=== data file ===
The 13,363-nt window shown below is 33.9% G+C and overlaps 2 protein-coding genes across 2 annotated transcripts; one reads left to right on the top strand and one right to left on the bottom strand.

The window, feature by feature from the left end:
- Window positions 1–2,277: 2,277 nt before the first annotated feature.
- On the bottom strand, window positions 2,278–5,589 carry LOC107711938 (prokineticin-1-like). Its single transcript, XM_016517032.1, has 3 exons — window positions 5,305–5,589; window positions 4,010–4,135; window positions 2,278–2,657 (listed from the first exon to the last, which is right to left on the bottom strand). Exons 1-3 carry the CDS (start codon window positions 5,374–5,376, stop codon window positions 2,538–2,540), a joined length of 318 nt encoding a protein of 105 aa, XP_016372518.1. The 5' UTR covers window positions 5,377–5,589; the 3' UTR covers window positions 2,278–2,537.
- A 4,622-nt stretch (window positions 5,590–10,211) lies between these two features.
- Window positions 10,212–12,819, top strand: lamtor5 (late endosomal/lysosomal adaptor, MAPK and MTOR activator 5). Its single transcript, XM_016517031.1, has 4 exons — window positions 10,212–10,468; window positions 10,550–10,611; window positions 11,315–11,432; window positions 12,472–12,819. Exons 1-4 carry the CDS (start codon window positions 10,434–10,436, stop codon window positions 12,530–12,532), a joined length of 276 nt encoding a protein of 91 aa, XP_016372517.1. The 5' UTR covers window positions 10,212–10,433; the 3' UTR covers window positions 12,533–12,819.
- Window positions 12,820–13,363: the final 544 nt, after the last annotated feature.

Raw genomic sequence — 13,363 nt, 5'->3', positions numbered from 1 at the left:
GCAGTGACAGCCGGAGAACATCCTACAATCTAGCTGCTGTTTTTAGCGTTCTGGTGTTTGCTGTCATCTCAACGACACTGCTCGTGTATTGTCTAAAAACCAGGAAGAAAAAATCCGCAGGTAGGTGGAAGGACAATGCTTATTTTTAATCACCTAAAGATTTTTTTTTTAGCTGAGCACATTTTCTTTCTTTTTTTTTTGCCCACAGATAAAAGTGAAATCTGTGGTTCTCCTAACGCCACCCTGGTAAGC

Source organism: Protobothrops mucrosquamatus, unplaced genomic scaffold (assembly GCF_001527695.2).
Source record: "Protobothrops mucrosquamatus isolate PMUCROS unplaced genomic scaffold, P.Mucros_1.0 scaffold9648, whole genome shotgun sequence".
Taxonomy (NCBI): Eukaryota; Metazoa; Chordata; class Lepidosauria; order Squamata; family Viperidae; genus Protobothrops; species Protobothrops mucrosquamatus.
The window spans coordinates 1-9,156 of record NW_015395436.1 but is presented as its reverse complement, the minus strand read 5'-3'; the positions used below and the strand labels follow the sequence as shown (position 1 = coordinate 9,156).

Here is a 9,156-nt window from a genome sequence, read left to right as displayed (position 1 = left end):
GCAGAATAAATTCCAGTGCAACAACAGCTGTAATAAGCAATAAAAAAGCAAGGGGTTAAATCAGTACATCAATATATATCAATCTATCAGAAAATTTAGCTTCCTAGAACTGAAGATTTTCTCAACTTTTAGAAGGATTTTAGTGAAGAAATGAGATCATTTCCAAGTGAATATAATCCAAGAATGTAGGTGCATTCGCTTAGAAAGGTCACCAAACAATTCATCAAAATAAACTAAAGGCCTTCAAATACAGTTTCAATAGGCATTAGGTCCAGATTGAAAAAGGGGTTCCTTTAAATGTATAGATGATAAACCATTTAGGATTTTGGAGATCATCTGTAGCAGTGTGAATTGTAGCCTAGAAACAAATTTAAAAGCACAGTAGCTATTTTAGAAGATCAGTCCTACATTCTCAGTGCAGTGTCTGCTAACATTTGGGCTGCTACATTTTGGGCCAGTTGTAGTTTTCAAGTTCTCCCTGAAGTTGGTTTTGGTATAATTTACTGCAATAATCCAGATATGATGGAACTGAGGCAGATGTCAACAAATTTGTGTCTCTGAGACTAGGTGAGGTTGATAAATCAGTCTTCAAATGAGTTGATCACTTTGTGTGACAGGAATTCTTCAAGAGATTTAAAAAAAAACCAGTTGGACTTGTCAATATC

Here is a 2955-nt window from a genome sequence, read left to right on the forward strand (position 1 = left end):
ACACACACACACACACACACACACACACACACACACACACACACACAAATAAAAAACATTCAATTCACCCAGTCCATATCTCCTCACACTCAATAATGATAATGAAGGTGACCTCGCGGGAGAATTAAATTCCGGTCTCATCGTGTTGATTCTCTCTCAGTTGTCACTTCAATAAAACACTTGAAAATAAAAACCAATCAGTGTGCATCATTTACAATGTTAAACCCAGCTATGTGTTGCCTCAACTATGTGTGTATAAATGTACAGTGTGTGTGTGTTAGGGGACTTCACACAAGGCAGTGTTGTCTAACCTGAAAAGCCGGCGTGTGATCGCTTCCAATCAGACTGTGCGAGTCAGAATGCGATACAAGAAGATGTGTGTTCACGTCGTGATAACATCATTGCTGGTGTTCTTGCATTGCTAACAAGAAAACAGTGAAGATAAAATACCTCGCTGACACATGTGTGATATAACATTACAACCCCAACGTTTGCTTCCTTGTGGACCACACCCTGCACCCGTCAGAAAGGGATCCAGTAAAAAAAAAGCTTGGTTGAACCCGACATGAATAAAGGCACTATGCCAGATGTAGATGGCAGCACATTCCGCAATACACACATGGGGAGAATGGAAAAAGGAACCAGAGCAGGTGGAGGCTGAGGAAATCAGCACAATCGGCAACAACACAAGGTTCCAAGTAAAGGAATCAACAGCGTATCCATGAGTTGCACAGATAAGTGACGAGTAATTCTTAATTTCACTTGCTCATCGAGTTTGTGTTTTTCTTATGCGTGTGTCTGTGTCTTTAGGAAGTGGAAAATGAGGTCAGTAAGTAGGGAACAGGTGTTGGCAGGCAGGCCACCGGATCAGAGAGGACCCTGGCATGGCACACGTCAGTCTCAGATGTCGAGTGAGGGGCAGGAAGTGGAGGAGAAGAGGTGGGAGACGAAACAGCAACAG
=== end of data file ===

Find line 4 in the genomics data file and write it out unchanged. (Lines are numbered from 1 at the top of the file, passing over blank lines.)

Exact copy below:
- On the bottom strand, window positions 2,278–5,589 carry LOC107711938 (prokineticin-1-like). Its single transcript, XM_016517032.1, has 3 exons — window positions 5,305–5,589; window positions 4,010–4,135; window positions 2,278–2,657 (listed from the first exon to the last, which is right to left on the bottom strand). Exons 1-3 carry the CDS (start codon window positions 5,374–5,376, stop codon window positions 2,538–2,540), a joined length of 318 nt encoding a protein of 105 aa, XP_016372518.1. The 5' UTR covers window positions 5,377–5,589; the 3' UTR covers window positions 2,278–2,537.